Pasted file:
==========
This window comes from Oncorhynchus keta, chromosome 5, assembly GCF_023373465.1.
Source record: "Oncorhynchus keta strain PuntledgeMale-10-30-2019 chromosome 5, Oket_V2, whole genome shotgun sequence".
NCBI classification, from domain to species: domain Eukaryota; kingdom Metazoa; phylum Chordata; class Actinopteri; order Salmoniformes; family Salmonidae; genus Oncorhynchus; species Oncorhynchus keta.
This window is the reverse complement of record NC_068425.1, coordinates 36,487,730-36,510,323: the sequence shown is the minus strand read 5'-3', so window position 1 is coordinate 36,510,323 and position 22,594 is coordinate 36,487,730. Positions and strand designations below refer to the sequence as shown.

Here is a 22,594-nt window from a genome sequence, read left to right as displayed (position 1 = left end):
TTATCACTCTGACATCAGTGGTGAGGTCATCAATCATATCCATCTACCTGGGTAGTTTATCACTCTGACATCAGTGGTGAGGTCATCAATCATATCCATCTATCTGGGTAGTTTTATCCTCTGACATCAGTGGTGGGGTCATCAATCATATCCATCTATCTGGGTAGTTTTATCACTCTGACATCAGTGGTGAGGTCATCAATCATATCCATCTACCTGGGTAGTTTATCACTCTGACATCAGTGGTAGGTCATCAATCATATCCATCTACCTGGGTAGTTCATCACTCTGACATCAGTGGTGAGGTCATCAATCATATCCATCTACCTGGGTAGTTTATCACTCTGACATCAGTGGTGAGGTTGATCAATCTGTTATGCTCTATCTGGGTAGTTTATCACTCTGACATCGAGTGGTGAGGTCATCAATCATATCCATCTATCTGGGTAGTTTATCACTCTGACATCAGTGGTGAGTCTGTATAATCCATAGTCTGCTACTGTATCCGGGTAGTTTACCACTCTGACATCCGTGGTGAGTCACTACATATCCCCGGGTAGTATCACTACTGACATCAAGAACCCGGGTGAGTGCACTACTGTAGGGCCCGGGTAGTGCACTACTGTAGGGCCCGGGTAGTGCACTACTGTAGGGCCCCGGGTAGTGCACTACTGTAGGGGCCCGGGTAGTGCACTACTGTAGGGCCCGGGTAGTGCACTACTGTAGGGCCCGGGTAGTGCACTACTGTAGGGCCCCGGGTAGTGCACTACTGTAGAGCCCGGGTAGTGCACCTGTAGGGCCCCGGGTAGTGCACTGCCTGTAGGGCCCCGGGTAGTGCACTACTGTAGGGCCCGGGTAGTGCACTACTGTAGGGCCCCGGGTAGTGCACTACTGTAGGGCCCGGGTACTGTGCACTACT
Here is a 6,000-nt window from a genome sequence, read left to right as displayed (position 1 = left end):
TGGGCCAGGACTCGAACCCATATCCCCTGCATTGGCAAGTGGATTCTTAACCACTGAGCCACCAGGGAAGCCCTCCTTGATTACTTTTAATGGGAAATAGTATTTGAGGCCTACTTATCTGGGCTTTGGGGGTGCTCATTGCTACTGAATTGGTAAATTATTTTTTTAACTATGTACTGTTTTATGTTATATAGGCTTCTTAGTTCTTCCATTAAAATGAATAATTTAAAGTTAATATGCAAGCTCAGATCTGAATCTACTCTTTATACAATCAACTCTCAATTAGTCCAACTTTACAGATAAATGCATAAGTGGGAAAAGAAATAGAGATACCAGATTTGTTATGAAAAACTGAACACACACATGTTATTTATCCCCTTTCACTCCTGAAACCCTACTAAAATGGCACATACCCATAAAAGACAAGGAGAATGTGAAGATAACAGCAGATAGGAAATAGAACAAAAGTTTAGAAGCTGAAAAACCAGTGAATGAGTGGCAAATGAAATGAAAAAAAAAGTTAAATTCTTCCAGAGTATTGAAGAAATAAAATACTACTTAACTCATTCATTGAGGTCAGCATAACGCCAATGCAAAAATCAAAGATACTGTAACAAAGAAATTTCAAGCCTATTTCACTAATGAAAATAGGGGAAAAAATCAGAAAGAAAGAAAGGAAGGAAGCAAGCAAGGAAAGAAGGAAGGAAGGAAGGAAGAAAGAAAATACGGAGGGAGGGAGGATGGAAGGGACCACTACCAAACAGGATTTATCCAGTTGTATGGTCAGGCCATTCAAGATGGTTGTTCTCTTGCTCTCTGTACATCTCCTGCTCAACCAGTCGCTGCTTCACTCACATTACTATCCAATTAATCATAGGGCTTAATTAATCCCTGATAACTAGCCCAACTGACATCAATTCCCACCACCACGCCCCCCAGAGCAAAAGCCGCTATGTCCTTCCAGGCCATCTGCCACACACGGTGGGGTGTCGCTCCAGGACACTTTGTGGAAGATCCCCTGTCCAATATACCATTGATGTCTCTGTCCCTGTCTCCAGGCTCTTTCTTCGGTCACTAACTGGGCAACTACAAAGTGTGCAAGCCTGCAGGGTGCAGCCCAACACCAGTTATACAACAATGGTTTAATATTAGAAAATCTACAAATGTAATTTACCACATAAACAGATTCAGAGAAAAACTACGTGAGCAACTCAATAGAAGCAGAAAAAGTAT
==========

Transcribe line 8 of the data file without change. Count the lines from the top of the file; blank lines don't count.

TGGGCCAGGACTCGAACCCATATCCCCTGCATTGGCAAGTGGATTCTTAACCACTGAGCCACCAGGGAAGCCCTCCTTGATTACTTTTAATGGGAAATAGTATTTGAGGCCTACTTATCTGGGCTTTGGGGGTGCTCATTGCTACTGAATTGGTAAATTATTTTTTTAACTATGTACTGTTTTATGTTATATAGGCTTCTTAGTTCTTCCATTAAAATGAATAATTTAAAGTTAATATGCAAGCTCAGATCTGAATCTACTCTTTATACAATCAACTCTCAATTAGTCCAACTTTACAGATAAATGCATAAGTGGGAAAAGAAATAGAGATACCAGATTTGTTATGAAAAACTGAACACACACATGTTATTTATCCCCTTTCACTCCTGAAACCCTACTAAAATGGCACATACCCATAAAAGACAAGGAGAATGTGAAGATAACAGCAGATAGGAAATAGAACAAAAGTTTAGAAGCTGAAAAACCAGTGAATGAGTGGCAAATGAAATGAAAAAAAAAGTTAAATTCTTCCAGAGTATTGAAGAAATAAAATACTACTTAACTCATTCATTGAGGTCAGCATAACGCCAATGCAAAAATCAAAGATACTGTAACAAAGAAATTTCAAGCCTATTTCACTAATGAAAATAGGGGAAAAAATCAGAAAGAAAGAAAGGAAGGAAGCAAGCAAGGAAAGAAGGAAGGAAGGAAGGAAGAAAGAAAATACGGAGGGAGGGAGGATGGAAGGGACCACTACCAAACAGGATTTATCCAGTTGTATGGTCAGGCCATTCAAGATGGTTGTTCTCTTGCTCTCTGTACATCTCCTGCTCAACCAGTCGCTGCTTCACTCACATTACTATCCAATTAATCATAGGGCTTAATTAATCCCTGATAACTAGCCCAACTGACATCAATTCCCACCACCACGCCCCCCAGAGCAAAAGCCGCTATGTCCTTCCAGGCCATCTGCCACACACGGTGGGGTGTCGCTCCAGGACACTTTGTGGAAGATCCCCTGTCCAATATACCATTGATGTCTCTGTCCCTGTCTCCAGGCTCTTTCTTCGGTCACTAACTGGGCAACTACAAAGTGTGCAAGCCTGCAGGGTGCAGCCCAACACCAGTTATACAACAATGGTTTAATATTAGAAAATCTACAAATGTAATTTACCACATAAACAGATTCAGAGAAAAACTACGTGAGCAACTCAATAGAAGCAGAAAAAGTAT